@Bee: RIGHT???? “The Group” also goes that way, but is clear that the woman in question is (SPOILER) committed on false pretenses by her husband because she stood up for herself. But then she (SPOILER) probably commits suicide, so there goes that. “The Bluest Eye” and “Beloved” both also deal with the disintegration of a person’s ability to cope. And on the non-fictional front, Sexton (victim of continual and recurring domestic violence, was most likely sexually abused as a child, sexually abused her own children as an adult), and Plath (most probably had an underlying condition, aggravated by stress of abandonment and single motherhood)… a lot of these show up in the early feminist or pre-feminist writings, which I want to say is significant in some degree (although obviously all of these problems still exist; women just have more resources and more voices telling them to trust their own perceptions and value themselves and believe that they’re not at fault or worthless), but it’s still really sobering and depressing nevertheless.

    Friday, December 18, 2009 at 8:09 am | Permalink
  45. occam wrote:

    I second “The Bluest Eye”, especially for white middle class feminists. I am one of those and my anti-racist stance coalesced after I read that. It really helped me to understand how insidious and pervasive racism is. Not really a rec cause I haven’t read it, but I just got “The Women’s Room” at a work party yesterday (I work for a women’s advocacy organization) and I’m looking forward to reading it. The 2nd wavers at work were very happy that a young woman like myself was taking it home.

    Friday, December 18, 2009 at 8:40 am | Permalink
  46. alanna wrote:

    I enthusiastically echo the Ursula K. Le Guin recommendation. For fans of sci-fi / speculative fiction, there is a wealth of material out there; a great starting place is any of the Tiptree Award Anthologies, which contain short stories and excerpts of longer works, as well as fairly comprehensive lists of recommended reading in the genre.

    Friday, December 18, 2009 at 11:20 am | Permalink
  47. C.L. Minou wrote:

    She’s been mentioned, but: anything by Octavia Butler–Kindred is especially interesting looking at slavery from the inside out. (And I just realized I read that and “Alias Grace” right in a row, so class and race and feminism hoo yah!)

    Bechdel’s been mentioned, but it’s worth it to say that there’s a collected “Dykes to Watch Out For” that is funny and sad and all kinds of good.

    Nobody’s mentioned “Gender Trouble”, which is okay by me; Butler is a good writer trapped by her style–I could only get a short way in before wandering off to other fields. Plus I’m not so sure trans and other non-gender normative folks are comfortable being used as Exhibit A in someone else’s complicated gender theory.

    Friday, December 18, 2009 at 2:29 pm | Permalink
  48. Lily wrote:

    I love it!!! thank you thank you thank you. I’m going to start picking these up and I might just start with The Book of the City of Ladies. Sady hit it on the head when she said women’s studies professor. This site functions in some way as a class for me, albeit a ridiculously entertaining one.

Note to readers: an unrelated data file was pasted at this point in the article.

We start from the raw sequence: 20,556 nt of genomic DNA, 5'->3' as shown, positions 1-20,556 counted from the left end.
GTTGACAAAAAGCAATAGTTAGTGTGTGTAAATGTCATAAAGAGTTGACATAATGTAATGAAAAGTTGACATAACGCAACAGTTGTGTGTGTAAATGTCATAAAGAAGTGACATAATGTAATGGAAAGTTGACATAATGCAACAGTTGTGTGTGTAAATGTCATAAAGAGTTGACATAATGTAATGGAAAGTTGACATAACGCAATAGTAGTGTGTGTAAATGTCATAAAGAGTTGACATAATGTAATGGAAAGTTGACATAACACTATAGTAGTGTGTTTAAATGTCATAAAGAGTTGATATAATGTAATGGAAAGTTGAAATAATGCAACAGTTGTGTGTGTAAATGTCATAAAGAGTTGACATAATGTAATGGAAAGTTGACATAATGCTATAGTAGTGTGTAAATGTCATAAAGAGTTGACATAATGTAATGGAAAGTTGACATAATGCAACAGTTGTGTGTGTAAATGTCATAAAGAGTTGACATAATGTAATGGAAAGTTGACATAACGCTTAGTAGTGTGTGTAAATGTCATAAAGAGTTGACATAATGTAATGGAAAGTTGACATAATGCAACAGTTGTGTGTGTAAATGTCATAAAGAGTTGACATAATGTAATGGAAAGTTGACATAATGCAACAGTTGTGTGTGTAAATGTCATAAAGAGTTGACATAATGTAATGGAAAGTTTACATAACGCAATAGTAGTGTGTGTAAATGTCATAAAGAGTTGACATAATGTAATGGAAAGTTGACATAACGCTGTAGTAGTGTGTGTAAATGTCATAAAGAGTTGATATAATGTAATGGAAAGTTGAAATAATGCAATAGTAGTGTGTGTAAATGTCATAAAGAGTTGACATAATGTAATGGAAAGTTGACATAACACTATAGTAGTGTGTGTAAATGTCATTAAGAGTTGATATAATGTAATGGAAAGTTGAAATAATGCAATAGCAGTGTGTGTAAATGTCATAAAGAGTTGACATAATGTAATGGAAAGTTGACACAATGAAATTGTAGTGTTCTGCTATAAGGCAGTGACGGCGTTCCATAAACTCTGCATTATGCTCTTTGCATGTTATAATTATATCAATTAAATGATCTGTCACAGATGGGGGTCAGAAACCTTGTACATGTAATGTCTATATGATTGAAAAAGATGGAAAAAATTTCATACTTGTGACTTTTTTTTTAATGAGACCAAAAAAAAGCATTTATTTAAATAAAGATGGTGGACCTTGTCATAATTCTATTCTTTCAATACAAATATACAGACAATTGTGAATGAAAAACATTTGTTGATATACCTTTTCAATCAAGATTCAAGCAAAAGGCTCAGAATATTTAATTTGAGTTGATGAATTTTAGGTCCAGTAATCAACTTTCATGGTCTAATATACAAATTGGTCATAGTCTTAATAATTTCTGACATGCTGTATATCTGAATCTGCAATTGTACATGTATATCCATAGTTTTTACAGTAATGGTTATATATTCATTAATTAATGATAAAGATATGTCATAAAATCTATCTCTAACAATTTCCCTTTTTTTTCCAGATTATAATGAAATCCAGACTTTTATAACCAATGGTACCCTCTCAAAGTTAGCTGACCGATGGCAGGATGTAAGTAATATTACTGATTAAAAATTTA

Friday, December 18, 2009 at 2:54 pm | Permalink
  49. Isabel wrote:

    I can’t believe there are scifi fans here who haven’t mentioned James Tiptree, Jr., pen name Alice Sheldon, who is a great writer – I mean, seriously, really, really good writer – and very imaginative, and whose short stories often explicitly explore issues of gender (in an admittedly super depressing way… which suits me on many days). There’s actually an award now in her (pen) name for the best scifi story published in a year dealing with gender issues.

    Friday, December 18, 2009 at 10:55 pm | Permalink
  50. Joanna NY wrote:

    The Feminine Mystique is also good for the history.

    Saturday, December 19, 2009 at 5:24 am | Permalink
  51. Beth wrote:

    Verbal Hygiene by Prof Deborah Cameron is a fantastic read about what is “acceptable” language, with a really excellent chapter on women’s language. She focusses on the whole “assertiveness” trend relating to how women “should” speak at work, and what that says about female language generally. She’s got another book out called The Myth of Mars and Venus which looks good too. Basic premise that writers like John Gray and Simon Baron-Cohen have distorted or interpreted findings about sex differences in language to put women in their place.

    Sady, I read The Book of the City of Ladies on your recommendation, thanks for stretching my feminist history back about 400 years! Definitely worth a read though maybe skip through the martyrs towards the end, too many virgins.

    Monday, December 21, 2009 at 3:30 am | Permalink
  52. RMJ wrote:

    Getting some great ideas from this, particularly with regard to women of color.

    Oh, I just started The Group yesterday and I am LOVING IT. IDK what your qualms about the gossipy style are, Sady – it’s really reflective of a women’s college for me. So glad I did not pack it into my snowed-under trunk!

    A couple others I thought of: This is a forgotten book, but The Proud Possessors by Aline Saarien is quite enriching. It takes a while because you want to look up all the art they’re talking about (it’s about art collectors). The book has a specificly feminist leaning, by looking at how female collectors set the tone for the collections of the late 19th/early 20th century, particularly Isabella Stewart Gardner. It’s out of print, but you can find it on Amazon, and it’s way worth it.

    Another book I’ve read recently and would recommend is Women, Culture, and Politics by Angela Davis. It’s terrific – strident, well-reasoned, and well-researched. I’d esp. recommend it to people focused on peace as a way of living. The organization leaves a bit to be desired, but hey.